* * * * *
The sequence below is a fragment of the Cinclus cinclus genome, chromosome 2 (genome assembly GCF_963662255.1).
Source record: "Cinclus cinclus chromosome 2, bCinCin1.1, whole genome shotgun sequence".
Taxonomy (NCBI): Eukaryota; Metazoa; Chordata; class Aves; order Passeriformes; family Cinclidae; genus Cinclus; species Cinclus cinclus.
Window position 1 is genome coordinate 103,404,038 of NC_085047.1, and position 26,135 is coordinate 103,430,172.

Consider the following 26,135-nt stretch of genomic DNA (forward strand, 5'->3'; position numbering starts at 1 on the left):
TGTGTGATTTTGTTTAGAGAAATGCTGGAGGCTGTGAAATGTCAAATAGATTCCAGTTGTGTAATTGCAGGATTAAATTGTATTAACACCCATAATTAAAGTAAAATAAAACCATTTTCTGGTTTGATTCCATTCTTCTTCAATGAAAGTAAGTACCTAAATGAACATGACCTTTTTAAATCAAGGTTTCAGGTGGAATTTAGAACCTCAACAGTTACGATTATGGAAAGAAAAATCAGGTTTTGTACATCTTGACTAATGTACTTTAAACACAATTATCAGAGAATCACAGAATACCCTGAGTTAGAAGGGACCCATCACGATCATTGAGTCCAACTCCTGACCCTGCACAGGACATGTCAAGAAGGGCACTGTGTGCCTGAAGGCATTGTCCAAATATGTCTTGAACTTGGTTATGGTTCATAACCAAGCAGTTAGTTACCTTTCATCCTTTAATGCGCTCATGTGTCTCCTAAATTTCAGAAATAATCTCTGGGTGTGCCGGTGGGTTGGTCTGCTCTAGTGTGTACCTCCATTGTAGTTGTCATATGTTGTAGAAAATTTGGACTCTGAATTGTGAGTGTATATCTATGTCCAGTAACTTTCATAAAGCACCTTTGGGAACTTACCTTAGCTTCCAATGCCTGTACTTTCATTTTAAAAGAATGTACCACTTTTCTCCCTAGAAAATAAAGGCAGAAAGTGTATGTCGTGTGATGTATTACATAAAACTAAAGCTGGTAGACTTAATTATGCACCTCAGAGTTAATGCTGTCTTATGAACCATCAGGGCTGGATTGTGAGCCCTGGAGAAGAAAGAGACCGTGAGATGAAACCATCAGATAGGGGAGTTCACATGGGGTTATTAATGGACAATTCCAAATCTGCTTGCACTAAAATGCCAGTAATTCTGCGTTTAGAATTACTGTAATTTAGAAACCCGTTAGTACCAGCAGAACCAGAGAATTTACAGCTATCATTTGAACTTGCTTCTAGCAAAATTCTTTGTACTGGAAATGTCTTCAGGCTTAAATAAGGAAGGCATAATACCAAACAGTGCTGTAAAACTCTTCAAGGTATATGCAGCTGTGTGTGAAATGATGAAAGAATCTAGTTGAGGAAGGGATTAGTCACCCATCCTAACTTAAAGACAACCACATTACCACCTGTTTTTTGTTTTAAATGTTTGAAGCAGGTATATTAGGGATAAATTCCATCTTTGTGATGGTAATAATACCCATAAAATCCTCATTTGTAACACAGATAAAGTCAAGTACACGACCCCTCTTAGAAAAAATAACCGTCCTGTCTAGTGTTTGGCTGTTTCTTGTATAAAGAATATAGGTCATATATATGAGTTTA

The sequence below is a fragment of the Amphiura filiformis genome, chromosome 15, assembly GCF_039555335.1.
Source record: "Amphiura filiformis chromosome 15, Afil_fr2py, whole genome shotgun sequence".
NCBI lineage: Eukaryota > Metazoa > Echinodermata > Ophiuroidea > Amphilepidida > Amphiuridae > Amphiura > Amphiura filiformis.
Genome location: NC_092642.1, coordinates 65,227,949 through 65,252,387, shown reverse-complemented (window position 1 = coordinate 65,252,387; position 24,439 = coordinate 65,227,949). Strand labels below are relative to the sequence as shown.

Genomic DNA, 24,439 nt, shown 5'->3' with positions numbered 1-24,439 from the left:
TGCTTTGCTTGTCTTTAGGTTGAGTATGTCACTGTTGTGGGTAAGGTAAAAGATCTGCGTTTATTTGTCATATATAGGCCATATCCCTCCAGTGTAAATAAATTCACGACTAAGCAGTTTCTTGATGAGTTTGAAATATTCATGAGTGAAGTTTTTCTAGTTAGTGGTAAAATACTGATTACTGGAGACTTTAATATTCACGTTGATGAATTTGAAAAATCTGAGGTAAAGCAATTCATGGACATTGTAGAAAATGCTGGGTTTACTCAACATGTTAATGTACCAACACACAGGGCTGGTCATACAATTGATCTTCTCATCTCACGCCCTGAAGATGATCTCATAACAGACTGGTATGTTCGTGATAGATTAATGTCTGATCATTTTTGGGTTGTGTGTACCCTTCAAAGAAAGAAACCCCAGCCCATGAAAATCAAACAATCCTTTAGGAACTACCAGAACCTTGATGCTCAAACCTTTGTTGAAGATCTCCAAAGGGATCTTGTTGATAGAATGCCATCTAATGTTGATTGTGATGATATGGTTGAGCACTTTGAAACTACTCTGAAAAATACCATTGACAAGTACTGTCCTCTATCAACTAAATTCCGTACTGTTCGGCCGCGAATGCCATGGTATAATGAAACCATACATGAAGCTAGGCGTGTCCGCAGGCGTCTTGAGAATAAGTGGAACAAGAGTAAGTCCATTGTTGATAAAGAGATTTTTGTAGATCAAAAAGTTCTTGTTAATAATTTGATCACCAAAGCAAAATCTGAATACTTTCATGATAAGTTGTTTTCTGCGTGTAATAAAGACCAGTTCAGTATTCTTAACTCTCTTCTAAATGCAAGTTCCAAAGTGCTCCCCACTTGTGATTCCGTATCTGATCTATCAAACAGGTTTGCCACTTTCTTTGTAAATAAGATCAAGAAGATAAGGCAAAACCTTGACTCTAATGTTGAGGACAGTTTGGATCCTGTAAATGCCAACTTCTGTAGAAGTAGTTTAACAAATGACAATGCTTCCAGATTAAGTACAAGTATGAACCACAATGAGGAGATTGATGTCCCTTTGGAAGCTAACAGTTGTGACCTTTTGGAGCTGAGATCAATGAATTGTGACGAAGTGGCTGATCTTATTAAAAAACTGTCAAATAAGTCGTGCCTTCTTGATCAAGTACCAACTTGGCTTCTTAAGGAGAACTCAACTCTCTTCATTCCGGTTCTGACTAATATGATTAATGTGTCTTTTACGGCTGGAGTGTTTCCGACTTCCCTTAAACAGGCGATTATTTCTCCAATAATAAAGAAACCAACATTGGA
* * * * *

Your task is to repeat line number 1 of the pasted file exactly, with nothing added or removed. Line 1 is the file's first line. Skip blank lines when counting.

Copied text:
The sequence below is a fragment of the Cinclus cinclus genome, chromosome 2 (genome assembly GCF_963662255.1).